Ofcom's spectrum auction this summer, is the biggest the regulator has ever carried out. It will kick off the next revolution in mobile voice and data - to so-called 4G services. But it might not be quite as hot as some people expect.

There is 205MHz of prime spectrum around 2.6GHz available in Ofcom's auction, and it is wanted by 3G operators for the move to their 4G standard, known as LTE (long term evolution). It is also wanted by operators who are planning to roll out mobile WiMax services, and who currently have very little licensed spectrum to play in.

Ofcom stays neutral

Ofcom isn't backing any one horse. The band was originally earmarked for expansion to 3G services, but, despite arguments from operators, the regulator has consulted and stuck with its current policy of making all auctions technology neutral, and tradable. So anyone who buys this spectrum can decide what to do with it - and if they have no current use for it, can sell it on for whatever its market value turns out to be.

Ofcom's technology-neutral stance has some limitations, but it looks like mobile WiMax can innovate around these. Part of the spectrum will be allocated to frequency division duplex (FDD) technologies, which have a separate frequency for up and down links. A smaller area, will be for TDD (time division duplex) tecnnologies. LTE has been defined to be FDD, but WiMax will very likely have an FDD version.

Likely bidders line up

Likely bidders obviously include all current mobile operators, who will be looking to add LTE to their offerings. There will also be an unknown number of operators bidding for spectrum for mobile WiMax.

It's very likely that WiMax bidders will include BT. Meanwhile, Nortel has joined with operator Urban Wimax, to promote Wimax in the Mobile WiMax Acceleration Group. Pipex currently has a 3.5GHz licence for fixed Wimax, which it is using to slowly roll out services; it may be part of a bid for mobile WiMax in the 2.6GHz auction.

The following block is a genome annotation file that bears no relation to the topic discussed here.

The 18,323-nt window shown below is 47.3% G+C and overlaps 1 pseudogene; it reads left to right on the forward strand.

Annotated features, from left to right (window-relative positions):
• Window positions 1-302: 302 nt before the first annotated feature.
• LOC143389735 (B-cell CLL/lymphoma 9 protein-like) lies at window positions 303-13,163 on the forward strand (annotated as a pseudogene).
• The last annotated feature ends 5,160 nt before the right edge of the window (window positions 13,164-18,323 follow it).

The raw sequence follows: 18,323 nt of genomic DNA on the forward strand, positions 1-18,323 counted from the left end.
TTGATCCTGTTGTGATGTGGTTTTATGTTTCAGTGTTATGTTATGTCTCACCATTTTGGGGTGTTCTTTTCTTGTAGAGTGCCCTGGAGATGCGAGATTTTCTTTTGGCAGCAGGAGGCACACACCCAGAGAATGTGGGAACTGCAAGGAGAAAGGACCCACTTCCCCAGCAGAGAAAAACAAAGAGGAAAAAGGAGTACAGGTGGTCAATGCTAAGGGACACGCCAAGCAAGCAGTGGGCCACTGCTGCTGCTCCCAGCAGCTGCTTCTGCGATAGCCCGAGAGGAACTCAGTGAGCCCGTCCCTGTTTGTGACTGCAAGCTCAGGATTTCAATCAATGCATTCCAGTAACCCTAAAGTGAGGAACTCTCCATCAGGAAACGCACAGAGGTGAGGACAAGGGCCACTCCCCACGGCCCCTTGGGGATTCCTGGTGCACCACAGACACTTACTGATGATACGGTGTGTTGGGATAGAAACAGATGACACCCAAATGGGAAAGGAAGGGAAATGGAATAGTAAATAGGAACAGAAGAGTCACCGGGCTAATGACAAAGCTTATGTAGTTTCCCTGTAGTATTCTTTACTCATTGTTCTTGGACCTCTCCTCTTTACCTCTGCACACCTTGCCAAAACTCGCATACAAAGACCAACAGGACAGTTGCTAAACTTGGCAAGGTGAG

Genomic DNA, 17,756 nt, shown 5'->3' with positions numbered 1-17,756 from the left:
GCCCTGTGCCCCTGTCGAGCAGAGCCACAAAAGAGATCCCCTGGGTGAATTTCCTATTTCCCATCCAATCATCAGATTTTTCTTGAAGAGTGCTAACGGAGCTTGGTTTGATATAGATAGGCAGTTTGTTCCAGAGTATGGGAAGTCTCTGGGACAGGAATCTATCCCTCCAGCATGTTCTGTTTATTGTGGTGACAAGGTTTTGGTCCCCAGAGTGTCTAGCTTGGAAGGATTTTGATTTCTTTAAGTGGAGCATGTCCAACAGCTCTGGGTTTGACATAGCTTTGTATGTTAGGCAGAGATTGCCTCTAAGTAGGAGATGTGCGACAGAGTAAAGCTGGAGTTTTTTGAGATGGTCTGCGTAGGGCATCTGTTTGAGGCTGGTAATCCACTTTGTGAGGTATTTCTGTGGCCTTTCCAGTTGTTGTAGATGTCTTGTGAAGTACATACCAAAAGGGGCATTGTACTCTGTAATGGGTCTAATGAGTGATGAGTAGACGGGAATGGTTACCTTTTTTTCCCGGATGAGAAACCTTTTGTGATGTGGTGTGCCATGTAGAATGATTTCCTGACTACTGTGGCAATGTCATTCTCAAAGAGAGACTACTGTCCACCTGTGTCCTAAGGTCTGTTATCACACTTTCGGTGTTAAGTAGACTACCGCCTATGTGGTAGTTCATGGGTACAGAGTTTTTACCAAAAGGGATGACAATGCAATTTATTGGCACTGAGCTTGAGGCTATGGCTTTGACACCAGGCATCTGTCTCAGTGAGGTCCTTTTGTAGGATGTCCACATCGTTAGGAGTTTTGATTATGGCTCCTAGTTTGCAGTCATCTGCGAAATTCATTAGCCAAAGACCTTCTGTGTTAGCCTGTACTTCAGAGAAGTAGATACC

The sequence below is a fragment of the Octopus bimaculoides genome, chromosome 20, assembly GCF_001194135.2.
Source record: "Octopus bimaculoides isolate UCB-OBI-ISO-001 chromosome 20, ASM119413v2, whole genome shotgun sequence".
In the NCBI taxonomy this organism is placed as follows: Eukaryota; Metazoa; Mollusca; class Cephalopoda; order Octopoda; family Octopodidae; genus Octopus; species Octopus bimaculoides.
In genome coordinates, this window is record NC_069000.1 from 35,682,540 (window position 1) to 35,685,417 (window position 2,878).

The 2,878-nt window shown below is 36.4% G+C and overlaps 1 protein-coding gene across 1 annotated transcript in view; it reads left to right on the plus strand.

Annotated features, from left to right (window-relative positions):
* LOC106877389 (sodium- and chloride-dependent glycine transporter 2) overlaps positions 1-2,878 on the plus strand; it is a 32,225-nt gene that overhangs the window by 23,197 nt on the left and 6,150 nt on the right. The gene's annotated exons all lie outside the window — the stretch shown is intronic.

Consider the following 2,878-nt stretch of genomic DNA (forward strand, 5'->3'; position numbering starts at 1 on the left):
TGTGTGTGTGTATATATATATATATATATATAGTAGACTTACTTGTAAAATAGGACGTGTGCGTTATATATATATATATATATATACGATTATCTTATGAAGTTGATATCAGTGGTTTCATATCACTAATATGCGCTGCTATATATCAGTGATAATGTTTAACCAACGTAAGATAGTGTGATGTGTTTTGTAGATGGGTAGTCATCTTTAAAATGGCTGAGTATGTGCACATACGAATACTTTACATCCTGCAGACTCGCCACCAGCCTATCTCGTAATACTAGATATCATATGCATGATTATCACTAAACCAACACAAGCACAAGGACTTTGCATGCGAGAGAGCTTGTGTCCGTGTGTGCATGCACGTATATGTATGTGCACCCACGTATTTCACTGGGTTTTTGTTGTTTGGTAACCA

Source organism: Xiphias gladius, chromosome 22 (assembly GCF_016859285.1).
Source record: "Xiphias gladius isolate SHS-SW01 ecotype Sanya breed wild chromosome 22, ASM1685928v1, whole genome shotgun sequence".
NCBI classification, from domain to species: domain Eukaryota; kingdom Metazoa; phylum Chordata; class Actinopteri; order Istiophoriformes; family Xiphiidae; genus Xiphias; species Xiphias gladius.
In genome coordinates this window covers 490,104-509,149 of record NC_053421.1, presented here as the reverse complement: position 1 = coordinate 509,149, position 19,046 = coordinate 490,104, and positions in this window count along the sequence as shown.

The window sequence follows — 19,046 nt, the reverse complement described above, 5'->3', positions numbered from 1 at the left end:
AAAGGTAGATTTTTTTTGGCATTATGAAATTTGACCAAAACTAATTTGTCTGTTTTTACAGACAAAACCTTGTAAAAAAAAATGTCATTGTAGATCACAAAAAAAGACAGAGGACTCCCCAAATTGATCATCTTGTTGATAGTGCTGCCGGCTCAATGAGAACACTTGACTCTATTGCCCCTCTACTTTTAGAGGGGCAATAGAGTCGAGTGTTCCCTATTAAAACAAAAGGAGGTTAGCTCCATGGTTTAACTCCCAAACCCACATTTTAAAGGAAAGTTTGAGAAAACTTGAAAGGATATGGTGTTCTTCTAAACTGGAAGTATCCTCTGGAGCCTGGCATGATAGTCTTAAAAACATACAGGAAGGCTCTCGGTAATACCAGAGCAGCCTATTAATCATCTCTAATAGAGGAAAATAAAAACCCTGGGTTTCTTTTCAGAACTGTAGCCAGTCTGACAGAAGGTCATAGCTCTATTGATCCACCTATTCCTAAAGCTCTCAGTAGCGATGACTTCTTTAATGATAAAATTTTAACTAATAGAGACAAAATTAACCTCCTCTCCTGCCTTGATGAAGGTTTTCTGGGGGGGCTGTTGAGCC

LTE wins out?

Wimax vendors and potential operators have argued strongly that Wimax is well-placed to be the upgrade for 3G networks. Although 3G networks carry voice as well as data, the move to 4G will coincide with a move to digital voice, so the networks need a data-oriented upgrade. Wimax is designed for data, and may be better for operators than LTE they say.

Despite this, WiMax has had a disappointing roll-out in high-profile cases such as Sprint-Nextel in the US, squandering the lead it appeared to have over LTE. Meanwhile, early trials of LTE have been positive - though, note, we are comparing a roll-out with a trial here.

"It is quite clear what the majority of operators will go for," says Chris Larmour, chief marketing officer of network optimisation company Actix. "LTE will be dominant. Mobile Wimax will have a hard time convincing operators, because it comes from an IT background, while LTE comes from traditional vendors

In its favour, Wimax uses the same underlying signal technology as LTE, called OFDMA, and it has been suggested that it may be cheaper to buy Wimax equipment, as patent fees could be lower, but the difference seems to be lower now than predicted and, in any case, only affects a small part of the cost of building a cell tower: "The main cost is in metals and concrete," says Larmour.